David Bourget (Western Ontario)
David Chalmers (ANU, NYU)
Rafael De Clercq
Ezio Di Nucci
Jack Alan Reynolds
Learn more about PhilPapers
Law and Philosophy 1 (3):451 - 480 (1982)
Rights have two properties which prima facie appear to be inconsistent. The first is that they are conditional in the sense that one some occasions it is always justifiable for someone to act in a way which appears to be inconsistent with someone else's rights, such as when the defence of necessity applies. The second is that rights are indefeasible in the sense that they are not subject to being defeated our outweighed by utilitarian or policy considerations. If we view rules and the rights which they establish as being subject to a ceteris paribus clause, the form of which generates out the exceptions, the conditionality of rights becomes reconcilable with their nondefeasibility. Such a view of rules and rights would entail that the goals of the law and their orderings be considered as a part of the law. When so viewed, propositions about goals and their orderings become legitimate premises for legal reasoning, furnishing solutions to hard cases in the law of torts, without resort to balancing of interests or judicial discretion.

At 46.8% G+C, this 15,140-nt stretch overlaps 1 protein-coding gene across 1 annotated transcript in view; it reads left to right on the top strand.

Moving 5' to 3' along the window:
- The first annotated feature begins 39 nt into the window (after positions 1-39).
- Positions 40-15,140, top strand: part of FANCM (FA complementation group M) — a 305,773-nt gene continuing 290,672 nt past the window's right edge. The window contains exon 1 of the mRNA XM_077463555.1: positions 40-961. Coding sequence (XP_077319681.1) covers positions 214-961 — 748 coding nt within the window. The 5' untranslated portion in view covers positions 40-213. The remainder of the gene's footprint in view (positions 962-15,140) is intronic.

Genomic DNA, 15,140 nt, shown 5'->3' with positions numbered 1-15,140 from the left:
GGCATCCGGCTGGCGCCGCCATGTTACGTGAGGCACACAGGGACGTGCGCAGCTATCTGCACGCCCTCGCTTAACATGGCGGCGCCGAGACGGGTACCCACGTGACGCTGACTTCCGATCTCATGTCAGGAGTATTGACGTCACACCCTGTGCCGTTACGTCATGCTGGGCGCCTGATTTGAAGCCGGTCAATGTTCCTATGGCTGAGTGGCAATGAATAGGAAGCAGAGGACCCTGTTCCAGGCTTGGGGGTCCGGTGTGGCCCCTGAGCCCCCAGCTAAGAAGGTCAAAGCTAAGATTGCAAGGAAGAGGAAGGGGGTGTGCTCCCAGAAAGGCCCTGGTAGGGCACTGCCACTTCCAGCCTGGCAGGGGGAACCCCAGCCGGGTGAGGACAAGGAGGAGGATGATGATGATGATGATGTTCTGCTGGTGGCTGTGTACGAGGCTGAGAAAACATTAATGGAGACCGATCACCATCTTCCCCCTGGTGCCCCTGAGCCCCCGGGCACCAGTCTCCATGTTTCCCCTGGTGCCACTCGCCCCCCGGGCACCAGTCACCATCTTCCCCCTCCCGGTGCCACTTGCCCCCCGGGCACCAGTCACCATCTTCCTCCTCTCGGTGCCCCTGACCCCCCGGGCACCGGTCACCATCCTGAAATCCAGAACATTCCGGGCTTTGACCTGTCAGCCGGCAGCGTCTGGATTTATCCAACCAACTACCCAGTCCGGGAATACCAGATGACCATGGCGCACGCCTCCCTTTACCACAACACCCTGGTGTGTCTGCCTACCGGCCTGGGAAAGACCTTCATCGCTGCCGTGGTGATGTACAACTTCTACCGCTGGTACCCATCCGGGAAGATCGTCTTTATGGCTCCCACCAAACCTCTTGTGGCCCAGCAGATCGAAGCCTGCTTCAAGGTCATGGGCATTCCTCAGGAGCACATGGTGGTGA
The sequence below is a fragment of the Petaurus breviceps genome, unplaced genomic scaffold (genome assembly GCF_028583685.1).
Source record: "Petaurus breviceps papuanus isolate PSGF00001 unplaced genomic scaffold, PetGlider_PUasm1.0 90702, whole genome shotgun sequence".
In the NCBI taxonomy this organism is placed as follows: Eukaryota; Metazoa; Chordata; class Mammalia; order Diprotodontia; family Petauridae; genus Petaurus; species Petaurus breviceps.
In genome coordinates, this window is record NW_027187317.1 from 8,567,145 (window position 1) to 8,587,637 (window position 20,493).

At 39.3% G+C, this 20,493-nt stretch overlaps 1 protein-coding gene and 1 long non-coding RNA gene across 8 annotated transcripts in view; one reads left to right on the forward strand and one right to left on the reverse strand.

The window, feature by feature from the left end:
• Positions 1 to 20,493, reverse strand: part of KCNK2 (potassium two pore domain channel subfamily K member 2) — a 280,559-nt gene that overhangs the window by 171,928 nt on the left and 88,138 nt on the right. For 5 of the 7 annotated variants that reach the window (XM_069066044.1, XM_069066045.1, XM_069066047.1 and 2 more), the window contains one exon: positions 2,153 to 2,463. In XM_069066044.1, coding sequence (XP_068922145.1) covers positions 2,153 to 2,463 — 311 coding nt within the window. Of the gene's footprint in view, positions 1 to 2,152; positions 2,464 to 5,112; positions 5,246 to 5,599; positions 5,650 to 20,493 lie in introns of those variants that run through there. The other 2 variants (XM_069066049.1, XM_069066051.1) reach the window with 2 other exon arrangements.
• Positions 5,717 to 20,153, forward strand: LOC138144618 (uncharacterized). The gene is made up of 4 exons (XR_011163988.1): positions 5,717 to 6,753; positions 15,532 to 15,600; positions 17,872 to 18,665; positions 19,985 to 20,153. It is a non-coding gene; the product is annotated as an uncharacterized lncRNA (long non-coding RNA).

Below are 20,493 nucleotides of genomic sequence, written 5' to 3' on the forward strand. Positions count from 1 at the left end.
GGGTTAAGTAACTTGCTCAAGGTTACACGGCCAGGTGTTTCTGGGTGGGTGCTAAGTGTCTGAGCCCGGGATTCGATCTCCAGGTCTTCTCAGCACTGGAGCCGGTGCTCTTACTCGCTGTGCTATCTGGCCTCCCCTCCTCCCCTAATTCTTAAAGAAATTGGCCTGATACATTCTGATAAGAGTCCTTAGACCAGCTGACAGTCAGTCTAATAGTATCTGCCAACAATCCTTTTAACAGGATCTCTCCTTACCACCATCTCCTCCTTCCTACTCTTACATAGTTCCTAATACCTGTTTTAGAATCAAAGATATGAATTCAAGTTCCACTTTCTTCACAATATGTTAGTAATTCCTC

|Keywords||No keywords specified (fix it)|
|Categories||categorize this paper)|
Setup an account with your affiliations in order to access resources via your University's proxy server
Configure custom proxy (use this if your affiliation does not provide a proxy)
|Through your library|
References found in this work BETA
No references found.
Citations of this work BETA
J. C. Smith, Daphne Gelbart, Keith Maccrimmon, Bruce Atherton, John Mcclean, Michelle Shinehoft & Lincoln Quintana (1995). Artificial Intelligence and Legal Discourse: The Flexlaw Legal Text Management System. [REVIEW] Artificial Intelligence and Law 3 (1-2):55-95.
Similar books and articles
Seumas Miller (2000). Collective Rights and Minority Rights. International Journal of Applied Philosophy 14 (2):241-257.
Derrick Darby (2009). Rights, Race, and Recognition. Cambridge University Press.
Chris Miller (2003). Environmental Rights in a Welfare State? A Comment on DeMerieux. Oxford Journal of Legal Studies 23 (1):111-125.
Carlos Santiago Nino (ed.) (1992). Rights. New York University Press.
Gregory Lewkowicz, Human Rights, Citizen Rights: The Presuppositions of the American and European Case Law.
A. I. Melden (1977). Rights and Persons. University of California Press.
W. J. Talbott (2010). Human Rights and Human Well-Being. Oxford University Press.
John Oberdiek (2008). Specifying Rights Out of Necessity. Oxford Journal of Legal Studies 28 (1):19.
Added to index2009-01-28
Total downloads10 ( #312,958 of 1,789,821 )
Recent downloads (6 months)3 ( #262,654 of 1,789,821 )
How can I increase my downloads?